Plagiarism or gaffe? Para in NGT judgment lifted from paper published in ELR

Published on 03 Jan 2018 by Team

Image courtesy- Bar&bench

In what could turn out to be a major embarrassment, a judgment by the National Green Tribunal’s (NGT) Principal Bench, which was delivered on December 8, has a certain paragraph copied verbatim from a paper published in Environmental Law Review (ELR).

The paper titled Wildlife corridors in India: Viable legal tools for species conservation? has been authored by Senior Programme Officers at Centre for Environmental Law, Worldwide Fund for Nature – India, Raghav Srivastava and Richa Tyagi.

The NGT judgment has been delivered by the Principal Bench comprising former Chairperson Swatanter Kumar, Judicial members Jawad Rahim and Raghuvendra S Rathore, and Expert Member Bikram Singh Sajwan, in the case of Dr. Kashmira Kakativ. Union of India.

The relevant para, para 48 (a) reads

“Corridors, in the larger space of ecological conservation, occupy a unique niche.  Their role and vitality in species conservation is well documented, but their definition is a source of constant confusion.  They have been generally understood to be ‘Linear landscape elements, meant to establish/facilitate connectivity across habitats and increase survivorship by increasing the diversity of specific gene pools’.  In more technical parlance, ecological literature defines corridors as a `fundamental landscape element (the other two are patch and matrix), being narrow strips of land which differ from the matrices on either side’.”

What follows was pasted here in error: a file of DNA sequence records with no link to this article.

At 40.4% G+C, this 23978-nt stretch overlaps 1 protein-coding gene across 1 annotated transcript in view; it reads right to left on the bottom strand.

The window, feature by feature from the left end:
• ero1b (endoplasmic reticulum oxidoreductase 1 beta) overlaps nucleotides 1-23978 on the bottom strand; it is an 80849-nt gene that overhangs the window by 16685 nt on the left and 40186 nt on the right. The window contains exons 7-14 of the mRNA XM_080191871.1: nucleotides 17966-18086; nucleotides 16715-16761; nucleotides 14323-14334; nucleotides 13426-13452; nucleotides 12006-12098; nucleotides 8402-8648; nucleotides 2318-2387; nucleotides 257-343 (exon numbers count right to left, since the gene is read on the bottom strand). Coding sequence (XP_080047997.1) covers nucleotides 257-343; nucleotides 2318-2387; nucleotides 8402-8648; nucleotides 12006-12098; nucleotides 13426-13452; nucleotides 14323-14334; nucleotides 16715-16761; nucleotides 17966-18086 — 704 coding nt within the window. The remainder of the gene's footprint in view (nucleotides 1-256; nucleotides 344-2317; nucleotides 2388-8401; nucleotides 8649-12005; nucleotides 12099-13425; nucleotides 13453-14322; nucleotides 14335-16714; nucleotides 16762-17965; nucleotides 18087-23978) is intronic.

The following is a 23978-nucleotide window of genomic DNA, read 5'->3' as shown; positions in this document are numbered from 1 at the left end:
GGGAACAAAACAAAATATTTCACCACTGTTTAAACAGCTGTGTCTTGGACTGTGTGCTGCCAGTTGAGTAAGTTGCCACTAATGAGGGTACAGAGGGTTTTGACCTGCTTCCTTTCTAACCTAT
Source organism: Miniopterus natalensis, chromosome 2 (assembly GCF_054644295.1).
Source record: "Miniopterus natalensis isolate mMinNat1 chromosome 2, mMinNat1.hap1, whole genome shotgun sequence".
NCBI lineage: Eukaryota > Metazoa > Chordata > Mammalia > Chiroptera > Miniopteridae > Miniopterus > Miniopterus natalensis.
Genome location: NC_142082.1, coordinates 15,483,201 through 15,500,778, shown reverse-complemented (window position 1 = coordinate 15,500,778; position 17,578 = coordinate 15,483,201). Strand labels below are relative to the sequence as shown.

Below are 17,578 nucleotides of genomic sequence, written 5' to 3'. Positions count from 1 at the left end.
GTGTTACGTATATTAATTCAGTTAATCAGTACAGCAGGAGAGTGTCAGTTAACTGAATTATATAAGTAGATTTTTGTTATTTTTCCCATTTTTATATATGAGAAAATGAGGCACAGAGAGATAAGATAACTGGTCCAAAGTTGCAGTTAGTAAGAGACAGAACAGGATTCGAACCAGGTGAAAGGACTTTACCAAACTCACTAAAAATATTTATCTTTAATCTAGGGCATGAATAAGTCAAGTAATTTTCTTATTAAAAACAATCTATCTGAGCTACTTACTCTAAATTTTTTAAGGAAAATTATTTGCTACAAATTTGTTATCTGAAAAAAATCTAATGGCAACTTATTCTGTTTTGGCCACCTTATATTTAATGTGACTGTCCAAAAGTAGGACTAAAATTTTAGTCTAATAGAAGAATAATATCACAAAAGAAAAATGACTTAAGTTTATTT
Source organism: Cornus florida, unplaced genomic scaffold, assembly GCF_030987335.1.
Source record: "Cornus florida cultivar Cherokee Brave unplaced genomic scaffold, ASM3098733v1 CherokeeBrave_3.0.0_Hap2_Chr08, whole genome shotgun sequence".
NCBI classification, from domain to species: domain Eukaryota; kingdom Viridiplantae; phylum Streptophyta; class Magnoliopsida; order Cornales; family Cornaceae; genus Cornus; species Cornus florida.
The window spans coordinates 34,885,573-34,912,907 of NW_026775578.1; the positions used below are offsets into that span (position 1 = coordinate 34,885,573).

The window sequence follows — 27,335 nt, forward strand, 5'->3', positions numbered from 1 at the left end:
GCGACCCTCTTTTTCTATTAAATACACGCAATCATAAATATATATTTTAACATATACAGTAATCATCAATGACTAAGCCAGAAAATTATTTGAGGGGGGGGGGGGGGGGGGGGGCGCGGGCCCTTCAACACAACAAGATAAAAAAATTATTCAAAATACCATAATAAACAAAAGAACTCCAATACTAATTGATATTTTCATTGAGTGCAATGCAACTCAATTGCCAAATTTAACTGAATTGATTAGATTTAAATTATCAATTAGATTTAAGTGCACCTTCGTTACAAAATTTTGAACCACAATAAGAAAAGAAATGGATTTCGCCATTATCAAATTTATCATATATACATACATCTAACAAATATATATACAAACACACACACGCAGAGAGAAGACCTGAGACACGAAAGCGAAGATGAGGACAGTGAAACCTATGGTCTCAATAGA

The said portion can be found at page 206, paragraph 3 of the paper published in Environmental Law Review.

The judgment has taken the said portion verbatim without any citation.

In 2015, the Delhi High court had faced similar embarrassment after it came to light that certain paragraphs of its judgment in F Hoffman-La Roche v Cipla were copied verbatim from a 2013 academic article published in the Queen Mary Journal of Intellectual Property.The High Court had subsequently owned up the same and deleted the paragraphs from its judgment, while stating that the gaffe had stemmed from an over-zealous intern.

In a suo motu order, the High Court had revealed that an intern had offered to summarize a lengthy 2008 judgment to make things easier. And the Bench was seemingly impressed with the intern’s skills.

“…so well was the draft of the precise submitted that the Bench decided to incorporate the same in the judgment as was submitted to us by the intern.”

The High Court, therefore, offered an apology to the authors for the oversight and proceeded to delete the paragraphs in question from its judgment.


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